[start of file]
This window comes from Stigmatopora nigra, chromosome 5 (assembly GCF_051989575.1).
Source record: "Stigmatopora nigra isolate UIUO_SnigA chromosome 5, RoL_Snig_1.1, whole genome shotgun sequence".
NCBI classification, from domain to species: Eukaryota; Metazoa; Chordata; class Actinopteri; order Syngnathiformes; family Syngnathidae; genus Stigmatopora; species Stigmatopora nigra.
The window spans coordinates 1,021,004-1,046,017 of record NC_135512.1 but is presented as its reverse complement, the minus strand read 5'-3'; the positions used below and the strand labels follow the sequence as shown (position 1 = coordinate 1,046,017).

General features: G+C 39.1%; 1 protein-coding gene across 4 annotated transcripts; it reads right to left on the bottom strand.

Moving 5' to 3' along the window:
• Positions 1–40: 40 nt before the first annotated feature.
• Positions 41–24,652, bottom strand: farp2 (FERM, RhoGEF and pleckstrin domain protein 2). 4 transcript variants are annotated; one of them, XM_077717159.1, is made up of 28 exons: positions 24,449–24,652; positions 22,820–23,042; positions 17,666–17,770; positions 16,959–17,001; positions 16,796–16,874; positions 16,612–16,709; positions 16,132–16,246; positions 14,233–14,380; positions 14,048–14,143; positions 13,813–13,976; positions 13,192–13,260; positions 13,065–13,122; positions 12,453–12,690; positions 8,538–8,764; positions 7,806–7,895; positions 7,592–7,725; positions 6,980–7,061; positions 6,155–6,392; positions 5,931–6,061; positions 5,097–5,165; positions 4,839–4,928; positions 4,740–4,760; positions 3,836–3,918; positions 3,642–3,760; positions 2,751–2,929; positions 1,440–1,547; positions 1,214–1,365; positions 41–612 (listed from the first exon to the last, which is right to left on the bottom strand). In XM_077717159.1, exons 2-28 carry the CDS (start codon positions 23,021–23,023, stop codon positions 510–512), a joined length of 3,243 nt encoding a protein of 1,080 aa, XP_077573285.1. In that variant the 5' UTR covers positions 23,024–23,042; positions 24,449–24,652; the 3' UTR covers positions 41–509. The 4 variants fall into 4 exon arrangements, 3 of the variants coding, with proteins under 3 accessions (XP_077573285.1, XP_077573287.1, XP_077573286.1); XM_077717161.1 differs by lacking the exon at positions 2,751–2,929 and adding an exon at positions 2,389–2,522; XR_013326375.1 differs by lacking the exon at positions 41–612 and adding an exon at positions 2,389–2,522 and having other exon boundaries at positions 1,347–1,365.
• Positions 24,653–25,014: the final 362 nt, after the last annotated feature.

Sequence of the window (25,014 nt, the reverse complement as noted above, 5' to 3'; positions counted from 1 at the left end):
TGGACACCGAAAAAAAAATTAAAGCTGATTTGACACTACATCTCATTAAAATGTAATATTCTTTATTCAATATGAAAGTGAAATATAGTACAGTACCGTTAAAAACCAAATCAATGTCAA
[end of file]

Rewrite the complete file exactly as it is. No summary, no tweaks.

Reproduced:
This window comes from Stigmatopora nigra, chromosome 5 (assembly GCF_051989575.1).
Source record: "Stigmatopora nigra isolate UIUO_SnigA chromosome 5, RoL_Snig_1.1, whole genome shotgun sequence".
NCBI classification, from domain to species: Eukaryota; Metazoa; Chordata; class Actinopteri; order Syngnathiformes; family Syngnathidae; genus Stigmatopora; species Stigmatopora nigra.
The window spans coordinates 1,021,004-1,046,017 of record NC_135512.1 but is presented as its reverse complement, the minus strand read 5'-3'; the positions used below and the strand labels follow the sequence as shown (position 1 = coordinate 1,046,017).

General features: G+C 39.1%; 1 protein-coding gene across 4 annotated transcripts; it reads right to left on the bottom strand.

Moving 5' to 3' along the window:
• Positions 1–40: 40 nt before the first annotated feature.
• Positions 41–24,652, bottom strand: farp2 (FERM, RhoGEF and pleckstrin domain protein 2). 4 transcript variants are annotated; one of them, XM_077717159.1, is made up of 28 exons: positions 24,449–24,652; positions 22,820–23,042; positions 17,666–17,770; positions 16,959–17,001; positions 16,796–16,874; positions 16,612–16,709; positions 16,132–16,246; positions 14,233–14,380; positions 14,048–14,143; positions 13,813–13,976; positions 13,192–13,260; positions 13,065–13,122; positions 12,453–12,690; positions 8,538–8,764; positions 7,806–7,895; positions 7,592–7,725; positions 6,980–7,061; positions 6,155–6,392; positions 5,931–6,061; positions 5,097–5,165; positions 4,839–4,928; positions 4,740–4,760; positions 3,836–3,918; positions 3,642–3,760; positions 2,751–2,929; positions 1,440–1,547; positions 1,214–1,365; positions 41–612 (listed from the first exon to the last, which is right to left on the bottom strand). In XM_077717159.1, exons 2-28 carry the CDS (start codon positions 23,021–23,023, stop codon positions 510–512), a joined length of 3,243 nt encoding a protein of 1,080 aa, XP_077573285.1. In that variant the 5' UTR covers positions 23,024–23,042; positions 24,449–24,652; the 3' UTR covers positions 41–509. The 4 variants fall into 4 exon arrangements, 3 of the variants coding, with proteins under 3 accessions (XP_077573285.1, XP_077573287.1, XP_077573286.1); XM_077717161.1 differs by lacking the exon at positions 2,751–2,929 and adding an exon at positions 2,389–2,522; XR_013326375.1 differs by lacking the exon at positions 41–612 and adding an exon at positions 2,389–2,522 and having other exon boundaries at positions 1,347–1,365.
• Positions 24,653–25,014: the final 362 nt, after the last annotated feature.

Sequence of the window (25,014 nt, the reverse complement as noted above, 5' to 3'; positions counted from 1 at the left end):
TGGACACCGAAAAAAAAATTAAAGCTGATTTGACACTACATCTCATTAAAATGTAATATTCTTTATTCAATATGAAAGTGAAATATAGTACAGTACCGTTAAAAACCAAATCAATGTCAA